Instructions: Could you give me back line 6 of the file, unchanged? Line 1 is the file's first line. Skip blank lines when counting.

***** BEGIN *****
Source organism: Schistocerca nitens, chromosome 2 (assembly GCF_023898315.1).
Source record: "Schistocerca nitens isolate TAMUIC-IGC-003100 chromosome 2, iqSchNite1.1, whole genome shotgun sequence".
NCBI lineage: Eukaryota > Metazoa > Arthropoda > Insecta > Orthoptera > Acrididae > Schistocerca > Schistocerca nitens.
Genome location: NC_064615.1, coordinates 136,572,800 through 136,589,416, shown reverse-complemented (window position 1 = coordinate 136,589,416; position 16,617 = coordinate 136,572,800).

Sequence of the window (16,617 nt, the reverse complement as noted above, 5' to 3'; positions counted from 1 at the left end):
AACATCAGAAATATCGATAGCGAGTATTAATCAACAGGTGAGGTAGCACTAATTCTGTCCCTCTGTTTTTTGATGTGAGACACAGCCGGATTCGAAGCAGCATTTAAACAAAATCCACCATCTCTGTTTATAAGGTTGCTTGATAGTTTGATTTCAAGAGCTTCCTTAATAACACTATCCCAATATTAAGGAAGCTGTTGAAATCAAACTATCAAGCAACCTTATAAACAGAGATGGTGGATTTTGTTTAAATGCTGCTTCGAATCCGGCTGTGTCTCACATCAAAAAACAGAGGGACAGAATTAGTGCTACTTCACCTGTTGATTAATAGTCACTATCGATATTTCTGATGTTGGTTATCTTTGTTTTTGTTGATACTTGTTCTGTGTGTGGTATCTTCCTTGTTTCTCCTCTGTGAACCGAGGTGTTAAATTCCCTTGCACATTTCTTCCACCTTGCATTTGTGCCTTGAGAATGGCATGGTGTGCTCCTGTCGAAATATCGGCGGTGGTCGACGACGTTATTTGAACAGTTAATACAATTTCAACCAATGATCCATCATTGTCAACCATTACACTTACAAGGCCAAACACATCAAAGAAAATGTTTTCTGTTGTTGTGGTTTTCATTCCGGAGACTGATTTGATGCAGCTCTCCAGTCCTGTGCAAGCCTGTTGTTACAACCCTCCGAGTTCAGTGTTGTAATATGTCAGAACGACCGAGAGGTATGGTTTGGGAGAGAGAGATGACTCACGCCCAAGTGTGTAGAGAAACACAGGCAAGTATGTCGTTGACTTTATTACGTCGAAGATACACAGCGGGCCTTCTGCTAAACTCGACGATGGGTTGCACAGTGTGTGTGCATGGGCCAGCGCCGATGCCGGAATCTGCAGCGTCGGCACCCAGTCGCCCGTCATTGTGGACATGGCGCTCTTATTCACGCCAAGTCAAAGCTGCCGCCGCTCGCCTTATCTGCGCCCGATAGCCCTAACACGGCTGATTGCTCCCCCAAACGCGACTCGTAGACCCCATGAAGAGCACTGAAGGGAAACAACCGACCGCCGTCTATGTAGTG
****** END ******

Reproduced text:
AACATCAGAAATATCGATAGCGAGTATTAATCAACAGGTGAGGTAGCACTAATTCTGTCCCTCTGTTTTTTGATGTGAGACACAGCCGGATTCGAAGCAGCATTTAAACAAAATCCACCATCTCTGTTTATAAGGTTGCTTGATAGTTTGATTTCAAGAGCTTCCTTAATAACACTATCCCAATATTAAGGAAGCTGTTGAAATCAAACTATCAAGCAACCTTATAAACAGAGATGGTGGATTTTGTTTAAATGCTGCTTCGAATCCGGCTGTGTCTCACATCAAAAAACAGAGGGACAGAATTAGTGCTACTTCACCTGTTGATTAATAGTCACTATCGATATTTCTGATGTTGGTTATCTTTGTTTTTGTTGATACTTGTTCTGTGTGTGGTATCTTCCTTGTTTCTCCTCTGTGAACCGAGGTGTTAAATTCCCTTGCACATTTCTTCCACCTTGCATTTGTGCCTTGAGAATGGCATGGTGTGCTCCTGTCGAAATATCGGCGGTGGTCGACGACGTTATTTGAACAGTTAATACAATTTCAACCAATGATCCATCATTGTCAACCATTACACTTACAAGGCCAAACACATCAAAGAAAATGTTTTCTGTTGTTGTGGTTTTCATTCCGGAGACTGATTTGATGCAGCTCTCCAGTCCTGTGCAAGCCTGTTGTTACAACCCTCCGAGTTCAGTGTTGTAATATGTCAGAACGACCGAGAGGTATGGTTTGGGAGAGAGAGATGACTCACGCCCAAGTGTGTAGAGAAACACAGGCAAGTATGTCGTTGACTTTATTACGTCGAAGATACACAGCGGGCCTTCTGCTAAACTCGACGATGGGTTGCACAGTGTGTGTGCATGGGCCAGCGCCGATGCCGGAATCTGCAGCGTCGGCACCCAGTCGCCCGTCATTGTGGACATGGCGCTCTTATTCACGCCAAGTCAAAGCTGCCGCCGCTCGCCTTATCTGCGCCCGATAGCCCTAACACGGCTGATTGCTCCCCCAAACGCGACTCGTAGACCCCATGAAGAGCACTGAAGGGAAACAACCGACCGCCGTCTATGTAGTG